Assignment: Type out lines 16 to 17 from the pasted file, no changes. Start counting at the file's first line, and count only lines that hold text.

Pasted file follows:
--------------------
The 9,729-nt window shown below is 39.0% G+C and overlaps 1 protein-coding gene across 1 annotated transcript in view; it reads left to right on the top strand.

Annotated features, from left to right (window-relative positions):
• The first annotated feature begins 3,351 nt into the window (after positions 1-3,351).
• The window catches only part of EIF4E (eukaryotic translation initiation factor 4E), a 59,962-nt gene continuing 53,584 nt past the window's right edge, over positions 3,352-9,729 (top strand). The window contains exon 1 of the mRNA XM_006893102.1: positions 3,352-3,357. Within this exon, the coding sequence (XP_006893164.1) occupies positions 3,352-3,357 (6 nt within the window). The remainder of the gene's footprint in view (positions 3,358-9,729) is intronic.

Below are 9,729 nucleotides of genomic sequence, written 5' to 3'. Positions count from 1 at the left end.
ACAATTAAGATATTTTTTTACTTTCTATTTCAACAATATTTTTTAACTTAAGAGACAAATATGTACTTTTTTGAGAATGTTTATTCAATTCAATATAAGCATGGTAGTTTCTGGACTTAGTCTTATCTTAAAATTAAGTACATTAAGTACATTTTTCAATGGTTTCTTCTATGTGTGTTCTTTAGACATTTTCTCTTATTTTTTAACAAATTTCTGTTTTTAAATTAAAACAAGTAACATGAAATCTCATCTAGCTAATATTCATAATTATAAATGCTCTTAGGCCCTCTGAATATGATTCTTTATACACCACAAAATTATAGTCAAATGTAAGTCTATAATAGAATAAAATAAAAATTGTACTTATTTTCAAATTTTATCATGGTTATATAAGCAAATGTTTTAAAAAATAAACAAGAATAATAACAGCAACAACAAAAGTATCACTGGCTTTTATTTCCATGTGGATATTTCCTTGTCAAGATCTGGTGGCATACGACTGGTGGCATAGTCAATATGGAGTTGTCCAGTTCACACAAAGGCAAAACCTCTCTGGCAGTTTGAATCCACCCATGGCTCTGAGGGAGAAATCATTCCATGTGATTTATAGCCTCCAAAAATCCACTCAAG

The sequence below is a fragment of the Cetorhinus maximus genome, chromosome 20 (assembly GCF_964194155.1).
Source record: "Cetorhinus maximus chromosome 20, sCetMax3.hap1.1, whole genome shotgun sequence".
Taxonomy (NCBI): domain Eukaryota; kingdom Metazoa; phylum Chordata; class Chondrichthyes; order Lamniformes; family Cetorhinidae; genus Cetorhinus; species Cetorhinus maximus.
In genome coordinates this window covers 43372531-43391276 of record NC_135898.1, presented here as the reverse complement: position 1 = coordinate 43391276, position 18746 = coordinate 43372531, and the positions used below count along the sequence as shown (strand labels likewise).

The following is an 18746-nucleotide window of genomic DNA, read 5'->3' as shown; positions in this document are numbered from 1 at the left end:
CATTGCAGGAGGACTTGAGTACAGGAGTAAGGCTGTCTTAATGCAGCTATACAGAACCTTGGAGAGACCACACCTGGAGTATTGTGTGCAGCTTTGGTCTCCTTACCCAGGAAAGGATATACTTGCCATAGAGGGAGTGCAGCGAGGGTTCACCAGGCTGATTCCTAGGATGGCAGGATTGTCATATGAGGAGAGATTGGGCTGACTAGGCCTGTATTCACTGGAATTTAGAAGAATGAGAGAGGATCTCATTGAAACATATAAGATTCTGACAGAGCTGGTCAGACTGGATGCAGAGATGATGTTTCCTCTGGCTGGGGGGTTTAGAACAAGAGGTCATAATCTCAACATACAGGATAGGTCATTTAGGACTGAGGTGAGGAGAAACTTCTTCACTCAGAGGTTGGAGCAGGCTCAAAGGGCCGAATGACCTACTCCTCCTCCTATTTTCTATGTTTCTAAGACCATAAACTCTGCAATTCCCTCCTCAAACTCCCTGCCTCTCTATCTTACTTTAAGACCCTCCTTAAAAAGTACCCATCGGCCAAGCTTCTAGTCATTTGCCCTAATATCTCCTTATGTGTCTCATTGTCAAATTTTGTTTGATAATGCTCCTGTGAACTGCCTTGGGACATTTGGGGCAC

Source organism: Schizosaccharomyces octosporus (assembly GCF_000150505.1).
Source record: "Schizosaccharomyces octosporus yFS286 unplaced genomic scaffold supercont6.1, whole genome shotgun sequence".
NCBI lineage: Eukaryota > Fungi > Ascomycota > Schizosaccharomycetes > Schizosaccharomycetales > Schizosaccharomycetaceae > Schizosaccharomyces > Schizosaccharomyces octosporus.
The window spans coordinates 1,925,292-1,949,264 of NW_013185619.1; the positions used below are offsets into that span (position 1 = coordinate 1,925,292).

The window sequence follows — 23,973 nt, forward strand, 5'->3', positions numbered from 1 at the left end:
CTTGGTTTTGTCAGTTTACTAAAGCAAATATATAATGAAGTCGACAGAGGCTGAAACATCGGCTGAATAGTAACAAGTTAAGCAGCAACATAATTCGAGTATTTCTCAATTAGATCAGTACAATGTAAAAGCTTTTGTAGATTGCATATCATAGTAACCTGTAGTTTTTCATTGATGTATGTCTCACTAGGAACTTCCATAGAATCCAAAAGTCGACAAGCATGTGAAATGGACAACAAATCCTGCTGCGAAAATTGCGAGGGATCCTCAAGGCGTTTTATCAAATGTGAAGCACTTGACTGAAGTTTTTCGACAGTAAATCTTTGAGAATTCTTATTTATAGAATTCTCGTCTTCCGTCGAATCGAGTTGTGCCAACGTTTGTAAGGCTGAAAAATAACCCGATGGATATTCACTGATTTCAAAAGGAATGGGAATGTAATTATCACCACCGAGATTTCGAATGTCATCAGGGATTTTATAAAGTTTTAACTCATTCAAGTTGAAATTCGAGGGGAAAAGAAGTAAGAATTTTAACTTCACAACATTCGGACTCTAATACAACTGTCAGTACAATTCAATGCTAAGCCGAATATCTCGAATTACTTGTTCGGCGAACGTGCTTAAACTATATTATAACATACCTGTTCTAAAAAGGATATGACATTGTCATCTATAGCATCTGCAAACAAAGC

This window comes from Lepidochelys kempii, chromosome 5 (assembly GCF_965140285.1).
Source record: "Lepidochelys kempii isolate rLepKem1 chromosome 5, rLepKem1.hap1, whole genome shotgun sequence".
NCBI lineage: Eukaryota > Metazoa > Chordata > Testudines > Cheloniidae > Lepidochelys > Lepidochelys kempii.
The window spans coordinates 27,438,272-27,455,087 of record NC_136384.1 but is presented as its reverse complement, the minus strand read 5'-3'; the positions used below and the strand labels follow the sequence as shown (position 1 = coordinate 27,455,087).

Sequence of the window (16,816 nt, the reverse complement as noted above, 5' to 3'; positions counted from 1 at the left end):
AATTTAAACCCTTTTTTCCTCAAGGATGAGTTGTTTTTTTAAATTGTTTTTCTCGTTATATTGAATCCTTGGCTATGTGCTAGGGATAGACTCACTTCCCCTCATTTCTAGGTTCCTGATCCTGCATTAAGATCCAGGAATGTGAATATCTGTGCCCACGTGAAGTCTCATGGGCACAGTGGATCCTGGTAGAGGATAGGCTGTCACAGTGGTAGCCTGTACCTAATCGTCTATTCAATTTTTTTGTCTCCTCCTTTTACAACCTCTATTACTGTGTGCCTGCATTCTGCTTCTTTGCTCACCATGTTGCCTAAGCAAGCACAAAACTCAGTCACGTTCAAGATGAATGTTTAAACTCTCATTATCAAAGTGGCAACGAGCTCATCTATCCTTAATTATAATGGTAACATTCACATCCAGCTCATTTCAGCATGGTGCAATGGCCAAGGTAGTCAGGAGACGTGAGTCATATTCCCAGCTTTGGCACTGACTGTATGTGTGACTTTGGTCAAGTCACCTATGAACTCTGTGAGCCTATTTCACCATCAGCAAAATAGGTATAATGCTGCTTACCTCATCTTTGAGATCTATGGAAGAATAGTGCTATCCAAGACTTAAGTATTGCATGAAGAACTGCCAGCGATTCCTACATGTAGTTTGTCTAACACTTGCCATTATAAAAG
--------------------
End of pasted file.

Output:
The window spans coordinates 1,925,292-1,949,264 of NW_013185619.1; the positions used below are offsets into that span (position 1 = coordinate 1,925,292).

The window sequence follows — 23,973 nt, forward strand, 5'->3', positions numbered from 1 at the left end: